What kind of content is Europeana looking for?
We want to build on Europe’s rich heritage and make it easier for people to use, whether for work, for learning or just for fun. We are therefore constantly adding new content and improving existing content to reach that goal.
Starting point: Is it European?
Submitted content must have a connection with Europe. That means:
- it's about Europe, Europeans or European subjects and issues; or
- it was created in Europe; or
- it was made by a European or a European community; or
- it is owned by a European institution.
What does that mean for Institutions outside of the European Union?
Europeana is largely funded by the European Commission. For this reason the majority of institutions we work with are from European Union Member States. If your institution is from outside one of these countries, then your institution can still share its collection with us depending on the content scope and data quality. Indeed, many institutions already do. Please get in touch with us for more information.
What is good quality?
New content must have metadata (machine-readable content descriptions) that point to a full digital object (no snippets, previews etc.). The object must be accessible without authentication or payment. Free-to-access digital images, sound files, videos, multimedia files, and authored text are the kind of things we're looking for.
The quality of your data is really important because in a database as big as Europeana records can get lost easily. It is therefore essential that the metadata have enough useful elements to make the content findable. For example:
- Every record has a unique title instead of one generic one (e.g. photograph) for the entire set.
- A unique description of at least 10 words.
- Text strings about types and subjects, for example, that can be linked to controlled terms from Linked Open datasets or vocabularies.
- Geo-location formatted in a standardised way (e.g using Geonames).
- Date of creation in XSD format following the W3 recommendations.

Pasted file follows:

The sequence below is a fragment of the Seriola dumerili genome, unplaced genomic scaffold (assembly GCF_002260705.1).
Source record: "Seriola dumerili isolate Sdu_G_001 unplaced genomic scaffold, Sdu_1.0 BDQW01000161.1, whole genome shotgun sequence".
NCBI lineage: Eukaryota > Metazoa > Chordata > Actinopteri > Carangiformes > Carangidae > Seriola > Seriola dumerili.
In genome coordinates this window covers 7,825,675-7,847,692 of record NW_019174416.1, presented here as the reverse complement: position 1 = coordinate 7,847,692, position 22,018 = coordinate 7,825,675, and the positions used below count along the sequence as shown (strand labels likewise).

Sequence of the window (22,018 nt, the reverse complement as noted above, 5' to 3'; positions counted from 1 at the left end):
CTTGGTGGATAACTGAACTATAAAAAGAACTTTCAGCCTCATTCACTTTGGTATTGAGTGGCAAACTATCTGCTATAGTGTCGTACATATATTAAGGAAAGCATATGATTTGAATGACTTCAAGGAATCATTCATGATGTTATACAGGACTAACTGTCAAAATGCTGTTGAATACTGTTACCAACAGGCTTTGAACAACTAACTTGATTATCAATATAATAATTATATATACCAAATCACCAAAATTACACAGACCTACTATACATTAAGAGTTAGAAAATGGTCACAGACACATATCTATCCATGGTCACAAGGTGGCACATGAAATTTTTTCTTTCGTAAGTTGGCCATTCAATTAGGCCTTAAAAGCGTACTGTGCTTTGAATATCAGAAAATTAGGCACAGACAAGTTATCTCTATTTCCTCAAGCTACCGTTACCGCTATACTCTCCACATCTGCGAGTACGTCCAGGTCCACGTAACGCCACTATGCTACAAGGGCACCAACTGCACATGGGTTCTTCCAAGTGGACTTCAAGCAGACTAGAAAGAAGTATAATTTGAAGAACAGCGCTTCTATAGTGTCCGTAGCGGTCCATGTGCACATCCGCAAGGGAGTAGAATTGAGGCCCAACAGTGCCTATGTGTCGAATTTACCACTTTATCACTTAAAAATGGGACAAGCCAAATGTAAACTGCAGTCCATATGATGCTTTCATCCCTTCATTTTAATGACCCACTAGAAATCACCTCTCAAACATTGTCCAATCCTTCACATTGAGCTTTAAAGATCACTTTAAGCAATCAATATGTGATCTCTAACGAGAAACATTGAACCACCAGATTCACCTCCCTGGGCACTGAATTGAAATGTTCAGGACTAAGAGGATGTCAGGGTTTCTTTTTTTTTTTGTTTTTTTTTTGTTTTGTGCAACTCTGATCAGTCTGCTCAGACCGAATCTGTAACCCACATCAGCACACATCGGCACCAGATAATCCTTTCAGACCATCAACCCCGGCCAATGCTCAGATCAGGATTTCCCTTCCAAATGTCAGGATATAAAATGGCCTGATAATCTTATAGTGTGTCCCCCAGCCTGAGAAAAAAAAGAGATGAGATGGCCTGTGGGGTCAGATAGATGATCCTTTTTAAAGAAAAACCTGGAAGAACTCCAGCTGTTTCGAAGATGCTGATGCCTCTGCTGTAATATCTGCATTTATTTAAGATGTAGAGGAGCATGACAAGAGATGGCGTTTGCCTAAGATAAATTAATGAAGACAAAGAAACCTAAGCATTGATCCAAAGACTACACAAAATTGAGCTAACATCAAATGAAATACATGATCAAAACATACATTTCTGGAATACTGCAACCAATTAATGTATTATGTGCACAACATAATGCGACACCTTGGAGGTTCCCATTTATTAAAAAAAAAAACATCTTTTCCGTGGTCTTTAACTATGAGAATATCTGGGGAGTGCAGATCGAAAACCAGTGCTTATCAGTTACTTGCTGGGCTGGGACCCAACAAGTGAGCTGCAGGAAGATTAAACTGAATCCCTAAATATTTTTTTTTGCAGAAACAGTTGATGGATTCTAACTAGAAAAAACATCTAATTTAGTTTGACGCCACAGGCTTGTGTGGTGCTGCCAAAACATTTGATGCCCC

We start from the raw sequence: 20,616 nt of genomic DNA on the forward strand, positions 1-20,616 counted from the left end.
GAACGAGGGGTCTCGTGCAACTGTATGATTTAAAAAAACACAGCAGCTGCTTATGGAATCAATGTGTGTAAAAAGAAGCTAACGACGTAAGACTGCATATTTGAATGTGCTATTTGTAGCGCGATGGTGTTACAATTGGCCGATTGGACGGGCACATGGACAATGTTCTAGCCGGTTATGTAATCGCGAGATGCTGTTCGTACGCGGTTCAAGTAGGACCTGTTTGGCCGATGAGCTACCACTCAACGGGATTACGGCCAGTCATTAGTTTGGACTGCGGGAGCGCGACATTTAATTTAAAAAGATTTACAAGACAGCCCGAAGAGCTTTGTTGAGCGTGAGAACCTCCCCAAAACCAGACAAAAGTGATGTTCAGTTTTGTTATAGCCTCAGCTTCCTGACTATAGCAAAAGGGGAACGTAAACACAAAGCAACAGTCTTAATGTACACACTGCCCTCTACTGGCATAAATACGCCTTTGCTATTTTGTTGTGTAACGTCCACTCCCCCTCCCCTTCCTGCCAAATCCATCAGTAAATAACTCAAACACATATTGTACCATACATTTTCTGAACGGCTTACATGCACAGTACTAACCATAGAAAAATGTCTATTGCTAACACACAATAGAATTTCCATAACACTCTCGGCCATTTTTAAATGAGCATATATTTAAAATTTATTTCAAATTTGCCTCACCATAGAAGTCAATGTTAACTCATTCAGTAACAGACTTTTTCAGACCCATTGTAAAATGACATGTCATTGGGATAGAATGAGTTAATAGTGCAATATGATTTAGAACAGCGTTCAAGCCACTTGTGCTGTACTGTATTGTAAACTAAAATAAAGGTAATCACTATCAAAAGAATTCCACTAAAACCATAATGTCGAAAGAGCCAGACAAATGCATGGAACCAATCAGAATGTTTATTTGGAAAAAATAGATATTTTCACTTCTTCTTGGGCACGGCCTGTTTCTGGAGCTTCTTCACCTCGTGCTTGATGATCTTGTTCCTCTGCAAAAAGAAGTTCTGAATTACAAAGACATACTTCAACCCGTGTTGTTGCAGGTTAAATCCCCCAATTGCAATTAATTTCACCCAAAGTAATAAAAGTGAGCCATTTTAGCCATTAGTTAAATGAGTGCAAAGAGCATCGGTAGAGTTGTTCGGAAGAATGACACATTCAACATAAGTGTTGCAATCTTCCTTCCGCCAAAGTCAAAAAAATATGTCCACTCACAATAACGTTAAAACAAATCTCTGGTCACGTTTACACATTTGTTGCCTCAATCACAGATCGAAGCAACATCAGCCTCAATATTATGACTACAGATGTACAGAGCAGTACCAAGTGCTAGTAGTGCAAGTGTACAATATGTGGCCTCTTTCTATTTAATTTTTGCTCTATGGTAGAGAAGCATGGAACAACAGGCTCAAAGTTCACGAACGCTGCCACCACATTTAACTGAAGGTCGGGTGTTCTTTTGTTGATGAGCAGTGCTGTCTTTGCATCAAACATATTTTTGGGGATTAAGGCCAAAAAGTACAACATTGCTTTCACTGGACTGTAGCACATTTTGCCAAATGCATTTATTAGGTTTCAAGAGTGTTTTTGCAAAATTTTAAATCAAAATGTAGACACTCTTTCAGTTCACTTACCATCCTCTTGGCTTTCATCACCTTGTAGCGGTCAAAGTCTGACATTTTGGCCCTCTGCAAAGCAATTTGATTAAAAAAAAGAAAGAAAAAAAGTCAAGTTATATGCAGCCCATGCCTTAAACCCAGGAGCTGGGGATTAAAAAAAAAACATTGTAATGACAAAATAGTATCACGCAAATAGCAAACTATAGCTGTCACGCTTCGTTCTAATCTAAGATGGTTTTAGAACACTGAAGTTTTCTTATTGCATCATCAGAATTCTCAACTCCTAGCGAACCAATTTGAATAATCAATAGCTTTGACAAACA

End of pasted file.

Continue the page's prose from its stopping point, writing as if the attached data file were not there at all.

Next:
These are just a few examples to show you what we mean by metadata quality.
N.B. Quality not quantity
We would always prefer 200 very high-quality items than 200,000 low-quality items.
What kind of material are we most looking for at the moment?
The scope of Europeana is very broad. Anything related to our shared cultural heritage is always welcome. Europeana currently does not work with individual collectors or creators but with Galleries, Libraries, Archives, and Museums (GLAMs) only.
Material we are very much looking for in 2017:
- Art (e.g: paintings, sculptures, indigenous art, video)
- Photography (e.g: art, journalism, historical)
- Music related content (e.g. folk music recordings, sheet music, video recordings of performances)
- First World War related content
- Migration related content (e.g. photography, letters, diaries, oral histories)
We will prioritize content with the following characteristics, and offer extra assistance and time to ingest:
- Content with licences that allow re-use. Public Domain or one of the open Creative Commons licences.
- High-quality content (e.g. large images, full text, HD videos).
- Material that fits the Europeana Thematic Collections.
Which material is definitely not fit for Europeana?
- Bibliographical records without a link to a digital object
- Contemporary academic journals
- Individual works
- Digital objects that should be a single entity but are given to us as multiples. (For example, when every page of a census record arrives as a unique object, rather than included within the whole collection.)